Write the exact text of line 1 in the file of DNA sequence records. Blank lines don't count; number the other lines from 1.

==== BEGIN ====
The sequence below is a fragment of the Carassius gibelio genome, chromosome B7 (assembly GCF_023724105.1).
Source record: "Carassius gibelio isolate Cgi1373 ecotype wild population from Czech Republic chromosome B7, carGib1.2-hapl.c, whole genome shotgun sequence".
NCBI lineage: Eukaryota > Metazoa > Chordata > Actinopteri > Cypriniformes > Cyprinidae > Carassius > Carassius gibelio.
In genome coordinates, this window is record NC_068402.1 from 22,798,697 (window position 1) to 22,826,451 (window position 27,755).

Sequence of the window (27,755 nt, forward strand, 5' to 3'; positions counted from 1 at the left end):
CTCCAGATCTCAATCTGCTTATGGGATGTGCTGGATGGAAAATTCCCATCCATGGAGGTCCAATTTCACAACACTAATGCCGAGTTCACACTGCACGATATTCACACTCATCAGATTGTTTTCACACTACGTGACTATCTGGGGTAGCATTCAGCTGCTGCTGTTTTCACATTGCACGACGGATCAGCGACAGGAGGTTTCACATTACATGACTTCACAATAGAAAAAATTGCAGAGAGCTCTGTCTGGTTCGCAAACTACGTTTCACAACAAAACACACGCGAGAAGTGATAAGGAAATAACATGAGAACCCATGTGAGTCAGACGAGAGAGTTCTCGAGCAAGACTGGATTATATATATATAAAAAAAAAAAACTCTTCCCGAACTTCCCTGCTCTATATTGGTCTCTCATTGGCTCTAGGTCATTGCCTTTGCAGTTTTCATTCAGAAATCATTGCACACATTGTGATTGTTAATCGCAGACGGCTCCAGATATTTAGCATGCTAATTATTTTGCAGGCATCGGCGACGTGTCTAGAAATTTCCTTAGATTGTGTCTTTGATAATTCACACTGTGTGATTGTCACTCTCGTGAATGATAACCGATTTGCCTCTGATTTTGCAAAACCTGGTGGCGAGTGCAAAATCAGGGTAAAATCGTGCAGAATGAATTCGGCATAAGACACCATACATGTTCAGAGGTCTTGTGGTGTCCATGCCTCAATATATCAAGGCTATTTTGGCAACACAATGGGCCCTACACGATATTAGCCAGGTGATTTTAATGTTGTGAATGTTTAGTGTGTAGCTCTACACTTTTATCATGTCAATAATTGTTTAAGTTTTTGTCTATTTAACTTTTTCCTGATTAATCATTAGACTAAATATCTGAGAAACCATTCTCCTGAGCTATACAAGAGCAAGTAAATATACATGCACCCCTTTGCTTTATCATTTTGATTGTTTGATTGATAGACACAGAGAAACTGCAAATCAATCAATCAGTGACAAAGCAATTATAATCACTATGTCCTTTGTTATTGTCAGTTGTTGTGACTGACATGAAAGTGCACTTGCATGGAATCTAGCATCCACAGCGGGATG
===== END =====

The sequence below is a fragment of the Carassius gibelio genome, chromosome B7 (assembly GCF_023724105.1).